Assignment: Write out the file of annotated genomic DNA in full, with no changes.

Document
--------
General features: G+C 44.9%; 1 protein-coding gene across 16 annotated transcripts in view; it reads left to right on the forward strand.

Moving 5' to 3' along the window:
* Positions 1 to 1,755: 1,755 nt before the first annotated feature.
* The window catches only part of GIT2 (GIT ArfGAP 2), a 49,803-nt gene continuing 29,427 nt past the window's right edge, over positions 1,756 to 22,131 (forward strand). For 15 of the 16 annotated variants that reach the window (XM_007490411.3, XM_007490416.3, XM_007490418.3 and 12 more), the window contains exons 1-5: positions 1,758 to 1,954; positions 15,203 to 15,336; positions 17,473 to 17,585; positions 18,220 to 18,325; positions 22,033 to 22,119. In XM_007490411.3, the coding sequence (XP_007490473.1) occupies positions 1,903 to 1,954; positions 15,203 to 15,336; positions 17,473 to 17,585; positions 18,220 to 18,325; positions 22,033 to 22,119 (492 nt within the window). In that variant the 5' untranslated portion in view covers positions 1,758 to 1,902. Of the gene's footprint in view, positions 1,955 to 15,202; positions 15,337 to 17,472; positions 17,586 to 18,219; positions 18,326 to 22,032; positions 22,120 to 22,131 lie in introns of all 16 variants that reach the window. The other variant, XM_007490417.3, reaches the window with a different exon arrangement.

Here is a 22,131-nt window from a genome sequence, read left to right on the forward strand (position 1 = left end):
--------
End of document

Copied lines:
General features: G+C 44.9%; 1 protein-coding gene across 16 annotated transcripts in view; it reads left to right on the forward strand.

Moving 5' to 3' along the window:
* Positions 1 to 1,755: 1,755 nt before the first annotated feature.
* The window catches only part of GIT2 (GIT ArfGAP 2), a 49,803-nt gene continuing 29,427 nt past the window's right edge, over positions 1,756 to 22,131 (forward strand). For 15 of the 16 annotated variants that reach the window (XM_007490411.3, XM_007490416.3, XM_007490418.3 and 12 more), the window contains exons 1-5: positions 1,758 to 1,954; positions 15,203 to 15,336; positions 17,473 to 17,585; positions 18,220 to 18,325; positions 22,033 to 22,119. In XM_007490411.3, the coding sequence (XP_007490473.1) occupies positions 1,903 to 1,954; positions 15,203 to 15,336; positions 17,473 to 17,585; positions 18,220 to 18,325; positions 22,033 to 22,119 (492 nt within the window). In that variant the 5' untranslated portion in view covers positions 1,758 to 1,902. Of the gene's footprint in view, positions 1,955 to 15,202; positions 15,337 to 17,472; positions 17,586 to 18,219; positions 18,326 to 22,032; positions 22,120 to 22,131 lie in introns of all 16 variants that reach the window. The other variant, XM_007490417.3, reaches the window with a different exon arrangement.

Here is a 22,131-nt window from a genome sequence, read left to right on the forward strand (position 1 = left end):